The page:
Stephanie Jack is a mixed race Australian and Singaporean Chinese actor and multidisciplinary storyteller based in Tasmania. Born into a family of adventurers, she has lived in six different countries and onboard a yacht. Her artistic work is propelled by an urgent desire to bridge cultural divides.
After receiving a B.A Drama (First Class Hons) at the University of Bristol (UK), Stephanie completed an M.F.A Acting at The American Repertory Theater / Moscow Art Theatre School Institute at Harvard. This involved two years of rigorous training at Harvard University led by renowned practitioners including Scott Zigler, Marcus Stern, and Igor Zolotovitsky.
The program was unique in that it offered a semester in residency at the Moscow Art Theatre School, established in 1898 by Stanislavski and Danchenko. In Moscow, Stephanie trained in acting, ballet, fencing, and partner acrobatics by day, and performed a devised production of The Idiot to Russian audiences in the evening.
Since graduating, Stephanie has worked in film and TV in Los Angeles, Singapore, and London. In 2019 she moved to Shanghai to study Mandarin & Kung Fu. She also created 'Mixed Up', a YouTube series delving into modern Chinese culture and mixed race identity.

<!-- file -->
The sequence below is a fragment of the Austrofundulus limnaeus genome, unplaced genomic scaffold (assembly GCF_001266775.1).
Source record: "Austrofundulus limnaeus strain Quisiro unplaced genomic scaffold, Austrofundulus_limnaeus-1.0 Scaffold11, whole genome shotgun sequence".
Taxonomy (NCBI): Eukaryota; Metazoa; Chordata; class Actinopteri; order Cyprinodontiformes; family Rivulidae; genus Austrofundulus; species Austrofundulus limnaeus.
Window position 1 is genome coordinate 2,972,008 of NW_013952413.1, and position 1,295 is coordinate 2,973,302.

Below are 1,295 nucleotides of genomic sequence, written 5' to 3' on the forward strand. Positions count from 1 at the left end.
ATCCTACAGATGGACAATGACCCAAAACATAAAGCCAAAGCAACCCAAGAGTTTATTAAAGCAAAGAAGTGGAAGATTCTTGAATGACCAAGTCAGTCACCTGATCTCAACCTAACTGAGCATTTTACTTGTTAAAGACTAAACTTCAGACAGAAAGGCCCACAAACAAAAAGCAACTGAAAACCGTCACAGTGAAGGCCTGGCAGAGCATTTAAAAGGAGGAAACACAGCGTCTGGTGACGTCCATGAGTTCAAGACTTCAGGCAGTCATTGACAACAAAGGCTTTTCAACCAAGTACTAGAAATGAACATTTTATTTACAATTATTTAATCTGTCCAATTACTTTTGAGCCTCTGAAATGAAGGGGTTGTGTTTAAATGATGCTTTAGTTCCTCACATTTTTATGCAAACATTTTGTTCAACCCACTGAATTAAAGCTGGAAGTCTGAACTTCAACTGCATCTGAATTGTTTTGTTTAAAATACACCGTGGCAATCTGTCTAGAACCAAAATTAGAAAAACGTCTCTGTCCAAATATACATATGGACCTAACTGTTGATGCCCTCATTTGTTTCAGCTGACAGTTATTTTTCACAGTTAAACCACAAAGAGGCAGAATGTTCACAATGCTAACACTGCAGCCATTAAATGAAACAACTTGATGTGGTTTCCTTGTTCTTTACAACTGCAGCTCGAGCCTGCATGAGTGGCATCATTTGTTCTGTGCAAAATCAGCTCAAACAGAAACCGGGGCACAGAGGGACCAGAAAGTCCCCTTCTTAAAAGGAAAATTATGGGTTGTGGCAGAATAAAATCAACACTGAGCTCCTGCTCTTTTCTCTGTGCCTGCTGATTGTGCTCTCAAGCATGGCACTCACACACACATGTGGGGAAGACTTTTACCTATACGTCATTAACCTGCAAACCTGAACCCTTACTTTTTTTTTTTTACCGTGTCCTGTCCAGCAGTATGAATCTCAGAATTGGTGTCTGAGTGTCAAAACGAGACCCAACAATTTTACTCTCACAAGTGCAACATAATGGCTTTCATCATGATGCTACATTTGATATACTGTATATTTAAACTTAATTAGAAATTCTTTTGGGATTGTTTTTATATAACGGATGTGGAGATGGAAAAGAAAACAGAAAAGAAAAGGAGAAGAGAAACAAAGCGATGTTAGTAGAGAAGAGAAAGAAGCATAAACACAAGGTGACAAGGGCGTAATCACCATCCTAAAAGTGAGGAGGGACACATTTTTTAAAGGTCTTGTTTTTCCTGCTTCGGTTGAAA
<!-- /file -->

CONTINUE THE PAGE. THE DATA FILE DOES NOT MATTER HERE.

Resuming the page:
Stephanie's stage highlights include playing the Queen in the New York Times' Critics' pick, 'The Light Princess' at the New Victory Theater (2015). Onscreen she has starred in short films including the Singapore Tourism Board / Viddsee co-production, 'In Transit' (2018) directed by Jacky Lee.
Her no-budget semi-autobiographical short 'She'll Be Right' (2017) won Best First Short at the Los Angeles Underground Film Forum. Nespresso, Reebok, Eman Alajlan, TBS, Makartt Nails, Ahuixa Swimwear, and Education First are among her diverse modelling and commercial acting credits.
As a writer, Stephanie has contributed to Peril Magazine (Australia), Doyenne (Singapore), and Hapa Mag (USA). She writes a monthly column around multiculturalism in Tasmania for Forty South Magazine.
Stephanie is a classically trained vocalist who dabbles in ukulele. Always curious to explore new art forms, in 2017 she exhibited a collection of abstract paintings at Singapore's Supernormal Gallery to raise money for a local children's charity.
Stephanie also goes by her Chinese name 卢恩典 ("lu en dian").